The European Commission has approved unconditionally, under the EU Merger Regulation, the proposed acquisition of Inmarsat by Viasat.
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The Commission concluded that the merger would not raise competition concerns in the European Economic Area (‘EEA') or any substantial part of it.
The decision follows an in-depth investigation of the proposed acquisition of Inmarsat by Viasat. Both companies are providers of ‘two-way' satellite-based communication services.
Viasat owns and operates four geostationary earth orbit (‘GEO') satellites and Inmarsat owns and operates fifteen GEO satellites.
Inmarsat and Viasat use capacity from their own GEO satellites to provide services in the nascent market for the supply of broadband in-flight connectivity (‘IFC') services to commercial airlines in the EEA and globally.
In addition to providing satellite capacity to third party satellite service providers worldwide, both companies provide satellite services to customers across a range of other industry segments, including in the maritime, energy, government, and business aviation sectors, where overlaps are limited.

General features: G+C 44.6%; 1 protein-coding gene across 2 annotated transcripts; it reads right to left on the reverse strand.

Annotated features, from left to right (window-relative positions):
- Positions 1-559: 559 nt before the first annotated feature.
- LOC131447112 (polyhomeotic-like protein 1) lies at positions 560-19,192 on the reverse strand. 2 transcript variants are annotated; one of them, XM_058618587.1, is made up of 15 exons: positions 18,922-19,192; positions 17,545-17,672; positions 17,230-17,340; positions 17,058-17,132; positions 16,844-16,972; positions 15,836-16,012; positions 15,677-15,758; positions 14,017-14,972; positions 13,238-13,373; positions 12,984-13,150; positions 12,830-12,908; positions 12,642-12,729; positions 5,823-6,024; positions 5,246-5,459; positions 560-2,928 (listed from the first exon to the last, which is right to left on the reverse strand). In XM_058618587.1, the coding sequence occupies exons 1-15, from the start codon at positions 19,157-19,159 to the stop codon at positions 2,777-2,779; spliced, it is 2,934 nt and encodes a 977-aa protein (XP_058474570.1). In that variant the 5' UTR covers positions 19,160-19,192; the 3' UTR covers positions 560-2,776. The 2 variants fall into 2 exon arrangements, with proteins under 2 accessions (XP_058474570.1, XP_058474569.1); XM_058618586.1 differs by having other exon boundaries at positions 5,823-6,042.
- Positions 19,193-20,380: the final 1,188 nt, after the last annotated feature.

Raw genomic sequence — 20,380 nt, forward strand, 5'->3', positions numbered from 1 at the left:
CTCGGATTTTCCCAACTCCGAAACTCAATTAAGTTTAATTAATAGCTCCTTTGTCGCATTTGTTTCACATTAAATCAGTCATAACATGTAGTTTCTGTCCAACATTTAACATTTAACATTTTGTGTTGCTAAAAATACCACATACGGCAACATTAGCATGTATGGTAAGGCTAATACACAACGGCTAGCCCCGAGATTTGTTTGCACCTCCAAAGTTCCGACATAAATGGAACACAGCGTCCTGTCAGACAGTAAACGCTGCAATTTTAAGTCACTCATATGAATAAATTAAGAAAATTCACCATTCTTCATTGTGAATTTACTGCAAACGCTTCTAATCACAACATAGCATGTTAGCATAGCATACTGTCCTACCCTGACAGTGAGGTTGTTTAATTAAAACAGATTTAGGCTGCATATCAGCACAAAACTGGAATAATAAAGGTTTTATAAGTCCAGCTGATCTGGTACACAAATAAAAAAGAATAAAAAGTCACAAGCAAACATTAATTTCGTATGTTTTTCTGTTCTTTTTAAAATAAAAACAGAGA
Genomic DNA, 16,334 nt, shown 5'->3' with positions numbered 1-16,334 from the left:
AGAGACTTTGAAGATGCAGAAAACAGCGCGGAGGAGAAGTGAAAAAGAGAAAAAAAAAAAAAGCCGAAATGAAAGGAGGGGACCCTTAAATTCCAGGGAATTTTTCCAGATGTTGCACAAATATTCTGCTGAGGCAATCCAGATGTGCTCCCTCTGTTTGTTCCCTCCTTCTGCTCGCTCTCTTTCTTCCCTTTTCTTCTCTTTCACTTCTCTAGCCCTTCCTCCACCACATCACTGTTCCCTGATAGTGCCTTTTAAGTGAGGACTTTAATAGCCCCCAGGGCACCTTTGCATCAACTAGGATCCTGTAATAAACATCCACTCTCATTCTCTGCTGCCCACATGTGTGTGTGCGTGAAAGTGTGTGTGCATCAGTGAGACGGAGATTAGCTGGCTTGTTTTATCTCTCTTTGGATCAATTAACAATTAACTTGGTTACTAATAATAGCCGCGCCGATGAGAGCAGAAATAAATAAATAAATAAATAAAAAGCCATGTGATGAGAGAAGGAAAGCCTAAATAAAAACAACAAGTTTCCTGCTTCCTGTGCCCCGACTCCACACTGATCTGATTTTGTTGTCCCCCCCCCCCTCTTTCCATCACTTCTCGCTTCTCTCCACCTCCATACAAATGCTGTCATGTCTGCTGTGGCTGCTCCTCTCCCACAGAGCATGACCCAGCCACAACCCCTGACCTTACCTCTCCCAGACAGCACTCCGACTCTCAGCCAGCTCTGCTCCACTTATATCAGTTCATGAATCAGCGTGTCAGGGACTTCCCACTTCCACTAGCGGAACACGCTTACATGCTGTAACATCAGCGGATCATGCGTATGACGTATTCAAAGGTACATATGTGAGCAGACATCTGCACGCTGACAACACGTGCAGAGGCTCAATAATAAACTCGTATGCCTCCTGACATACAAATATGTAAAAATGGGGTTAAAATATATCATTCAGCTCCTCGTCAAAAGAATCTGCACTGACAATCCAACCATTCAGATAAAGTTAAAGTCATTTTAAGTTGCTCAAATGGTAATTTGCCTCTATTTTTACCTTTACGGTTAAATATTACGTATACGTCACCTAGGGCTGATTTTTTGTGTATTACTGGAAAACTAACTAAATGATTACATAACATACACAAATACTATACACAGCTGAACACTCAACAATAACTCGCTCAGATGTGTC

In the context of its in-depth investigation, the Commission assessed whether the transaction might reduce competition in the market for the supply of broadband IFC services to commercial airlines in the EEA and/or globally; and new operators of non-GEO satellites having entered or planning to enter the IFC market are likely to exert sufficient competitive pressure on the merged entity in the near future.
During its in-depth investigation, the Commission gathered extensive information from a large number of commercial airline customers; and Viasat's and Inmarsat's main competitors on the relevant market.
The Commission found that:
• The parties' market position would remain moderate.
• A number of sizable competitors would likely exert sufficient competitive pressure on the merged entity.
Given that the market for the supply of IFC services to commercial airlines is nascent and growing, with significant excess broadband satellite capacity upstream, it provides significant opportunities for both current competitors and potential new entrants.
Furthermore, the fungible nature of satellite capacity across end-uses and downstream industry segments makes entry or new partnerships likely.
The Commission therefore concluded that the transaction would raise no competition concerns in the EEA or any substantial part of it and cleared the case unconditionally. ■